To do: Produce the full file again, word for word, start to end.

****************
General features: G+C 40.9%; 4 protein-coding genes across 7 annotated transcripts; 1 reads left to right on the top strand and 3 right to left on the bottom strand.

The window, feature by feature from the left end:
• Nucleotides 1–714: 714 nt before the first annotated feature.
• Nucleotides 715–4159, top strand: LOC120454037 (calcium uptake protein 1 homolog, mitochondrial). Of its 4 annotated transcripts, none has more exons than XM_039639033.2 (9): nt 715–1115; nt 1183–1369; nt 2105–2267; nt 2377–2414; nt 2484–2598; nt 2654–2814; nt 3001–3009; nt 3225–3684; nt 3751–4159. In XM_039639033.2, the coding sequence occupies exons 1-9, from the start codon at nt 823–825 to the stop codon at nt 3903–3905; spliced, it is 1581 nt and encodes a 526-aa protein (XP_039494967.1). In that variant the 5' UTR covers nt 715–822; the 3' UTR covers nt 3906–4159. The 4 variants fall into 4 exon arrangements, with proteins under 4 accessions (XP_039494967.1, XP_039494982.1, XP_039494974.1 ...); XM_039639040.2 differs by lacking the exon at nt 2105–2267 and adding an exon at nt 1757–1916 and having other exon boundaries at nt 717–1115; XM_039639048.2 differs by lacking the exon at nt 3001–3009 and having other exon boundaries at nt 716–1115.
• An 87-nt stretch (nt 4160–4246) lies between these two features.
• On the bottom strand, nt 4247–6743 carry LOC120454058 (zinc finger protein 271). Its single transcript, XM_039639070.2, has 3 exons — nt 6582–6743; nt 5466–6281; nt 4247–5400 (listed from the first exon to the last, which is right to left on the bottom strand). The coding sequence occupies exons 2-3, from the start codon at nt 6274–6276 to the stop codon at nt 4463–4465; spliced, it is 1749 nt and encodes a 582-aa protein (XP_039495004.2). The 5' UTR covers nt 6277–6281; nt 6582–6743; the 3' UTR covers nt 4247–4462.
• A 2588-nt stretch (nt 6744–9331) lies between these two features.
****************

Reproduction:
General features: G+C 40.9%; 4 protein-coding genes across 7 annotated transcripts; 1 reads left to right on the top strand and 3 right to left on the bottom strand.

The window, feature by feature from the left end:
• Nucleotides 1–714: 714 nt before the first annotated feature.
• Nucleotides 715–4159, top strand: LOC120454037 (calcium uptake protein 1 homolog, mitochondrial). Of its 4 annotated transcripts, none has more exons than XM_039639033.2 (9): nt 715–1115; nt 1183–1369; nt 2105–2267; nt 2377–2414; nt 2484–2598; nt 2654–2814; nt 3001–3009; nt 3225–3684; nt 3751–4159. In XM_039639033.2, the coding sequence occupies exons 1-9, from the start codon at nt 823–825 to the stop codon at nt 3903–3905; spliced, it is 1581 nt and encodes a 526-aa protein (XP_039494967.1). In that variant the 5' UTR covers nt 715–822; the 3' UTR covers nt 3906–4159. The 4 variants fall into 4 exon arrangements, with proteins under 4 accessions (XP_039494967.1, XP_039494982.1, XP_039494974.1 ...); XM_039639040.2 differs by lacking the exon at nt 2105–2267 and adding an exon at nt 1757–1916 and having other exon boundaries at nt 717–1115; XM_039639048.2 differs by lacking the exon at nt 3001–3009 and having other exon boundaries at nt 716–1115.
• An 87-nt stretch (nt 4160–4246) lies between these two features.
• On the bottom strand, nt 4247–6743 carry LOC120454058 (zinc finger protein 271). Its single transcript, XM_039639070.2, has 3 exons — nt 6582–6743; nt 5466–6281; nt 4247–5400 (listed from the first exon to the last, which is right to left on the bottom strand). The coding sequence occupies exons 2-3, from the start codon at nt 6274–6276 to the stop codon at nt 4463–4465; spliced, it is 1749 nt and encodes a 582-aa protein (XP_039495004.2). The 5' UTR covers nt 6277–6281; nt 6582–6743; the 3' UTR covers nt 4247–4462.
• A 2588-nt stretch (nt 6744–9331) lies between these two features.